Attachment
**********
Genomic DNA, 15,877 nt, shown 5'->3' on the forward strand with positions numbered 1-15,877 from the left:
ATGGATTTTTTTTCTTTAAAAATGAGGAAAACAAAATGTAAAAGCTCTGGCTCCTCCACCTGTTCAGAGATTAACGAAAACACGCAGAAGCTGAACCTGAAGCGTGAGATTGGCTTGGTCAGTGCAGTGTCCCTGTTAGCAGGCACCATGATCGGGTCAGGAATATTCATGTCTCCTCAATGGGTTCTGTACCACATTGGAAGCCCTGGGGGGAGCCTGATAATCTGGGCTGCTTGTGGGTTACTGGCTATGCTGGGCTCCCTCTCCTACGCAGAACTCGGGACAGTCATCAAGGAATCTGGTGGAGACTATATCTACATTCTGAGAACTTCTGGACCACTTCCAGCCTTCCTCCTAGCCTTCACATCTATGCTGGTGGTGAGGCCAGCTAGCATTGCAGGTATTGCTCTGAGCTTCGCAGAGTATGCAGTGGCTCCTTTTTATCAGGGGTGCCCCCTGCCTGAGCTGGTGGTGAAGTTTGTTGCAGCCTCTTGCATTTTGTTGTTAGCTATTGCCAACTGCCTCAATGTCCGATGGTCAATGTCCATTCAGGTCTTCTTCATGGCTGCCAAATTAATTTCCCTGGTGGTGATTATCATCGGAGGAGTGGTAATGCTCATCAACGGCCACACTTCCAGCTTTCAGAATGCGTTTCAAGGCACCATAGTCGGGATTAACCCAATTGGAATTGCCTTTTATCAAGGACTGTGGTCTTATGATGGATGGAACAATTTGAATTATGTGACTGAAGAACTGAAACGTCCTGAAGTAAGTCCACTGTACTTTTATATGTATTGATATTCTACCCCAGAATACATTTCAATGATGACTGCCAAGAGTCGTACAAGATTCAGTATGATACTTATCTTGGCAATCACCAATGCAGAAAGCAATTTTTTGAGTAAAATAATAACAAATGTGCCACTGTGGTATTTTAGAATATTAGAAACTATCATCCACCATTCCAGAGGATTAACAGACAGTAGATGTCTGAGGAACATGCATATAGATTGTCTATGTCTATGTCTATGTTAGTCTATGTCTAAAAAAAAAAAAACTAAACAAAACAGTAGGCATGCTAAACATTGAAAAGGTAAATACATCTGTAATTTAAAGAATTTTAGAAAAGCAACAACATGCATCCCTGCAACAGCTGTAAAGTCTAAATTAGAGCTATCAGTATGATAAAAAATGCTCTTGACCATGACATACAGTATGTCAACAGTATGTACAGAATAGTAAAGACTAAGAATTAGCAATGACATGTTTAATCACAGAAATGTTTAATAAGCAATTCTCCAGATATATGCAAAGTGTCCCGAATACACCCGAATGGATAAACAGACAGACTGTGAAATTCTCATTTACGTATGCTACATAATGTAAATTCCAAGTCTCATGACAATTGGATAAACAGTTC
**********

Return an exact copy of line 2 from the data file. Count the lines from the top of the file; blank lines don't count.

ATGGATTTTTTTTCTTTAAAAATGAGGAAAACAAAATGTAAAAGCTCTGGCTCCTCCACCTGTTCAGAGATTAACGAAAACACGCAGAAGCTGAACCTGAAGCGTGAGATTGGCTTGGTCAGTGCAGTGTCCCTGTTAGCAGGCACCATGATCGGGTCAGGAATATTCATGTCTCCTCAATGGGTTCTGTACCACATTGGAAGCCCTGGGGGGAGCCTGATAATCTGGGCTGCTTGTGGGTTACTGGCTATGCTGGGCTCCCTCTCCTACGCAGAACTCGGGACAGTCATCAAGGAATCTGGTGGAGACTATATCTACATTCTGAGAACTTCTGGACCACTTCCAGCCTTCCTCCTAGCCTTCACATCTATGCTGGTGGTGAGGCCAGCTAGCATTGCAGGTATTGCTCTGAGCTTCGCAGAGTATGCAGTGGCTCCTTTTTATCAGGGGTGCCCCCTGCCTGAGCTGGTGGTGAAGTTTGTTGCAGCCTCTTGCATTTTGTTGTTAGCTATTGCCAACTGCCTCAATGTCCGATGGTCAATGTCCATTCAGGTCTTCTTCATGGCTGCCAAATTAATTTCCCTGGTGGTGATTATCATCGGAGGAGTGGTAATGCTCATCAACGGCCACACTTCCAGCTTTCAGAATGCGTTTCAAGGCACCATAGTCGGGATTAACCCAATTGGAATTGCCTTTTATCAAGGACTGTGGTCTTATGATGGATGGAACAATTTGAATTATGTGACTGAAGAACTGAAACGTCCTGAAGTAAGTCCACTGTACTTTTATATGTATTGATATTCTACCCCAGAATACATTTCAATGATGACTGCCAAGAGTCGTACAAGATTCAGTATGATACTTATCTTGGCAATCACCAATGCAGAAAGCAATTTTTTGAGTAAAATAATAACAAATGTGCCACTGTGGTATTTTAGAATATTAGAAACTATCATCCACCATTCCAGAGGATTAACAGACAGTAGATGTCTGAGGAACATGCATATAGATTGTCTATGTCTATGTCTATGTTAGTCTATGTCTAAAAAAAAAAAAACTAAACAAAACAGTAGGCATGCTAAACATTGAAAAGGTAAATACATCTGTAATTTAAAGAATTTTAGAAAAGCAACAACATGCATCCCTGCAACAGCTGTAAAGTCTAAATTAGAGCTATCAGTATGATAAAAAATGCTCTTGACCATGACATACAGTATGTCAACAGTATGTACAGAATAGTAAAGACTAAGAATTAGCAATGACATGTTTAATCACAGAAATGTTTAATAAGCAATTCTCCAGATATATGCAAAGTGTCCCGAATACACCCGAATGGATAAACAGACAGACTGTGAAATTCTCATTTACGTATGCTACATAATGTAAATTCCAAGTCTCATGACAATTGGATAAACAGTTC